1. On February 13th 2004, 93% of all NYSE stocks were trading above their 200 day MAs. This was the highest level in 17 years, reflecting a degree of investor optimism that was unprecedented over that time - even at the peak of the Bull Market in 2000.
  2. In 1987 and in 1997 the ratio "almost" reached 90%, and on both of those occasions the ratio fell to around 10% or less within a year - reflecting the FACT that intoxication typically gives way to sobriety in a relatively short period.
  3. On NOT ONE of the six previous occasions between 1987 and 1998 when peaks above 80% were reached, did the level stay above 80% for more than a couple of months.
  4. This most recent occasion is only the second time in 17 years that a new high was reached within months of a previous peak having been reached (the first being in 1997 - when the ratio fell from around 90% to around 70% virtually immediately thereafter)

So where does this leave us?

Right now, the party is being hosted by the US Federal Reserve and the self serving Politicians, and the partying REALLY began in around September 2003.

But from the following chart, it can be clearly seen that whilst the "noise" of the party has been rising, the "number of people" actually partying has been falling. Ie - It is only the drunken razzlers who have stayed on 'till dawn. (Chart courtesy

Note how the perpendicular bars - which reflect volume - have been rising to lower and lower peaks since March 2003; even as the price of the Dow Jones has risen from around 7,500 to around 10,700 during that time.

Note also how the most recent volume bar is lower than the previous one (and this is the second week in a row where the weekly price has risen whilst volume has contracted) - indicating that notwithstanding Mr Greenspan's upbeat message in this past week (and the resulting jump in overnight stock prices) the partygoers are STILL leaving the party.

Dear Reader, this is typical of Bear Market action!! (See note below)

Note on volume: The following is a direct quote from the book Technical Analysis of Stock Trends" by Robert Edwards and John Magee. This book is one of the "Bibles" of technical analysis. Its first edition was published in 1948:

(at page 16 of the 1977 edition)

"Primary down trends are also usually (but again not invariably) characterised by three phases. The first is the distribution period (which really starts in the later stages of the preceding Bull Market). During this phase, far sighted investors sense the fact that business earnings have reached an abnormal height and unload their holdings at an increasing pace. Trading volume is still high though tending to diminish on rallies and the "public" is still active but beginning to show signs of frustration as hoped-for profits fade away. The second phase is the panic phase. Buyers begin to thin out and sellers become more urgent; the downward trend of prices suddenly accelerates into an almost vertical drop while volume mounts to climactic proportions. After the panic phase (which usually runs too far relative to then existing business conditions) there may be a fairly long Secondary recovery, or a sideways movement, and then the third phase begins. This is characterised by discouraged selling on the part of those investors who held on through the panic or, perhaps, bought during it because stocks looked cheap in comparison with prices which had ruled a few months earlier. The business news now begins to deteriorate. As the third phase proceeds the downward movement is less rapid but is maintained by more and more distress selling from those who have to raise cash for other needs. The "cats and dogs" may lose practically all their previous Bull advance in the first two phases. Better grade stocks decline more gradually, because their owners cling to them to the last, and the final stage of the Bear Market in consequence is frequently concentrated in such issues. The Bear Market ends when everything in the way of possible bad news, the worst to be expected, has been discounted, and it is usually over before all the bad news is 'out'"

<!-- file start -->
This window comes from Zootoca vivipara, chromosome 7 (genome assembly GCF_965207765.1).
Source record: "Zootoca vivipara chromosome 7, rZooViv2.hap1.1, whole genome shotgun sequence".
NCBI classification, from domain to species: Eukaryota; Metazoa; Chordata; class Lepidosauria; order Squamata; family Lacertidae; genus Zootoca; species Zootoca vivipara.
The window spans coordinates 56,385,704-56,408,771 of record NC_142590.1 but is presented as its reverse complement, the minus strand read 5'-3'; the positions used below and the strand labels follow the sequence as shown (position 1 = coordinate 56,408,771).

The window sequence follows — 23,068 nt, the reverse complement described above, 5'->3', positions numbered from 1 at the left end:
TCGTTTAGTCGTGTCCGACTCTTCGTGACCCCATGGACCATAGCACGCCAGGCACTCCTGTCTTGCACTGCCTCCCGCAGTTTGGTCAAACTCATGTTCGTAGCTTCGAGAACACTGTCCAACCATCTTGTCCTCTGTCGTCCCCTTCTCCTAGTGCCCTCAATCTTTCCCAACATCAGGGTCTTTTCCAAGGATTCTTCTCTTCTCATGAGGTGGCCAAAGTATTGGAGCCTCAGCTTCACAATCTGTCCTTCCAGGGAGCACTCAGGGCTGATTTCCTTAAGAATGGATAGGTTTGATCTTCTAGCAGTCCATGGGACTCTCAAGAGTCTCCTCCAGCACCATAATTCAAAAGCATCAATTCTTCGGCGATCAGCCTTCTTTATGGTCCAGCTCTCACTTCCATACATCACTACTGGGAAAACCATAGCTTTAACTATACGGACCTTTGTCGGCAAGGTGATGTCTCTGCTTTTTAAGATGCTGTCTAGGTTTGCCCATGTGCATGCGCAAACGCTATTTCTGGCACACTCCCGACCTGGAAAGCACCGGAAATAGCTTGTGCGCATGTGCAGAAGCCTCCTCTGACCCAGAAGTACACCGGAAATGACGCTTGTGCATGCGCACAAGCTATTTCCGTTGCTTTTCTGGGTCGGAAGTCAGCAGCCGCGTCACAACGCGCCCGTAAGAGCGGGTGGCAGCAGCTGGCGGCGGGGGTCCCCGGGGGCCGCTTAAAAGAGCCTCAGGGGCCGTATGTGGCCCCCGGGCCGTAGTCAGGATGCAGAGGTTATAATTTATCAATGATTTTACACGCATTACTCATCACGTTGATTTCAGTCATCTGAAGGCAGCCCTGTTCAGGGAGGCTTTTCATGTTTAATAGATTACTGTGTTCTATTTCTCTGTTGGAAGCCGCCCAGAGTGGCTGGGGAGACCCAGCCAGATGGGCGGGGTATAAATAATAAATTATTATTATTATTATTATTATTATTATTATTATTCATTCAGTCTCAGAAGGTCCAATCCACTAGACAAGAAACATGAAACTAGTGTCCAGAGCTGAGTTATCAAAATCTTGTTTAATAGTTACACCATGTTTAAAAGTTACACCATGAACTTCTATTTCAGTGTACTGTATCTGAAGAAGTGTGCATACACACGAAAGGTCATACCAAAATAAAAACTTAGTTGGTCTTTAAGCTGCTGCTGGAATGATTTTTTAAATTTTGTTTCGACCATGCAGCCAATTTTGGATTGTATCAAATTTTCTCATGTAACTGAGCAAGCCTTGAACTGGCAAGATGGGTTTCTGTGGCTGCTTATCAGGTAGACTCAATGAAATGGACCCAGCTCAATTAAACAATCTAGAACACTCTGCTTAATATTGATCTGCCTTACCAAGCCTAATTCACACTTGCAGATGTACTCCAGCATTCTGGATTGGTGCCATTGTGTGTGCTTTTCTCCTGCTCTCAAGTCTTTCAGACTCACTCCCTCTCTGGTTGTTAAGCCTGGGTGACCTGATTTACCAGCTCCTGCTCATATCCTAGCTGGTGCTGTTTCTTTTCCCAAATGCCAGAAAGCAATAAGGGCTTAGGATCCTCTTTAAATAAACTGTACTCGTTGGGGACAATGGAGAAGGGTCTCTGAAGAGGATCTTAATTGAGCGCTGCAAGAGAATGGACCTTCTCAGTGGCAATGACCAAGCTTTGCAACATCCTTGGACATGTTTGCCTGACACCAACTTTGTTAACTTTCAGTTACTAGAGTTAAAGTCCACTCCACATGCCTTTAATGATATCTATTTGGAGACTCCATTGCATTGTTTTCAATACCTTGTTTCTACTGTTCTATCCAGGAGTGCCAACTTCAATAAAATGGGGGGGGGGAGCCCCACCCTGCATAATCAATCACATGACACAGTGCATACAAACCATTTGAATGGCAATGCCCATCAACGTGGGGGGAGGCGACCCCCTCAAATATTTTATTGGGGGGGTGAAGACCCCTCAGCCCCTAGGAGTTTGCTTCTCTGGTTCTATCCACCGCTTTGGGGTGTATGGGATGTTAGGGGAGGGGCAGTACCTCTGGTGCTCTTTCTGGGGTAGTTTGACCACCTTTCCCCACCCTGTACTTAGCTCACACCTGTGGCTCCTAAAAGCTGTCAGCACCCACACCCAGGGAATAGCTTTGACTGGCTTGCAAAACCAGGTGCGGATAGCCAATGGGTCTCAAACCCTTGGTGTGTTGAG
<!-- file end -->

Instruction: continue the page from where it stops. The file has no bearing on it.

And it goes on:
Where are we in the Primary Bear Market?

My view is that we have completed the first down-leg, and are about to enter the second "panic" down-leg.

The primary rationale that underlies his view is that - to date - we have had no sign of panic (Note the following Advance Decline line which shows that even as the first leg of the Primary Bear Market took hold and the NYSE Composite Index feel from 7,000 to 4,500, optimism was rife:)

Note that the NUMBER of shares that rose outpaced the number that fell - even as prices were falling on the NYSE Composite Index. This is consistent with the "first leg" of a Primary down move.

The declining volume that can be seen in the bars depicted in the preceding chart - even as prices rose - is consistent with an upward reaction in a Primary Bear Market

Having confirmed that we are in fact in a Primary Bear Market, this writer's contention is - for reasons relating to excessive optimism that precedes a hangover (as shown in the % of shares above their 200 day MA) - that we are very close to entering the second and "Panic" leg of the Primary Bear Market.


The Market is sending clear messages that "Confidence" is at a peak but that the increasing noise level has been masking a reducing attendance level.

When the last party goers go home, those who wake up with a hangover the next morning - and who still have their wits about them - will finally start to focus on the P/E ratio of 29.62X. At that point, selling pressure will start to emerge once again.

Technical Analysts should now be watching for signs of increased selling pressure. The problem is: By the time selling pressure becomes recognisable, it's typically too late to do anything about it. That's why you need to have the courage of your convictions and move BEFORE the crowd starts to stampede.

Important: The above is not a recommendation. It reflects the opinion of one individual who is selecting a couple of variables from an ocean of variables based more on instinct than anything else.

Gold was first discovered in U.S. at the Reed farm in North Carolina in 1799, a 17-pound nugget.